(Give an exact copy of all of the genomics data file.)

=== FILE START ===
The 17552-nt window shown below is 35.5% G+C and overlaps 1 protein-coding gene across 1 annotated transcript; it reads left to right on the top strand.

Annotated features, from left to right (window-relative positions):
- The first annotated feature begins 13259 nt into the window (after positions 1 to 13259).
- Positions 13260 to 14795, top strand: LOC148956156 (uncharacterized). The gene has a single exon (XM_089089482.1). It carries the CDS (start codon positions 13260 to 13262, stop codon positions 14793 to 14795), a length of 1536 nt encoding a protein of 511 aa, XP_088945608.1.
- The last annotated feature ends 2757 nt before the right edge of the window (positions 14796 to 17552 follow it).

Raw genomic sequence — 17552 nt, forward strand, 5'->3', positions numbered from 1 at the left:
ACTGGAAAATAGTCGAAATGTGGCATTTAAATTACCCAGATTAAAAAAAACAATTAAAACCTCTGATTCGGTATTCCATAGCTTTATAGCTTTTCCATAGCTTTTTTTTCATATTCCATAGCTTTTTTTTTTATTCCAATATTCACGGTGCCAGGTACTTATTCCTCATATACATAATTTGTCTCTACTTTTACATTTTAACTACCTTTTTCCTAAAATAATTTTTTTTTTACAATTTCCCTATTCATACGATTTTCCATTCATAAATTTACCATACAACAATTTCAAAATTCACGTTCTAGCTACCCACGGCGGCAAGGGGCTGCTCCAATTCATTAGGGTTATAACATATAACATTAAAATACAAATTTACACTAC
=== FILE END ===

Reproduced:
The 17552-nt window shown below is 35.5% G+C and overlaps 1 protein-coding gene across 1 annotated transcript; it reads left to right on the top strand.

Annotated features, from left to right (window-relative positions):
- The first annotated feature begins 13259 nt into the window (after positions 1 to 13259).
- Positions 13260 to 14795, top strand: LOC148956156 (uncharacterized). The gene has a single exon (XM_089089482.1). It carries the CDS (start codon positions 13260 to 13262, stop codon positions 14793 to 14795), a length of 1536 nt encoding a protein of 511 aa, XP_088945608.1.
- The last annotated feature ends 2757 nt before the right edge of the window (positions 14796 to 17552 follow it).

Raw genomic sequence — 17552 nt, forward strand, 5'->3', positions numbered from 1 at the left:
ACTGGAAAATAGTCGAAATGTGGCATTTAAATTACCCAGATTAAAAAAAACAATTAAAACCTCTGATTCGGTATTCCATAGCTTTATAGCTTTTCCATAGCTTTTTTTTCATATTCCATAGCTTTTTTTTTTATTCCAATATTCACGGTGCCAGGTACTTATTCCTCATATACATAATTTGTCTCTACTTTTACATTTTAACTACCTTTTTCCTAAAATAATTTTTTTTTTACAATTTCCCTATTCATACGATTTTCCATTCATAAATTTACCATACAACAATTTCAAAATTCACGTTCTAGCTACCCACGGCGGCAAGGGGCTGCTCCAATTCATTAGGGTTATAACATATAACATTAAAATACAAATTTACACTAC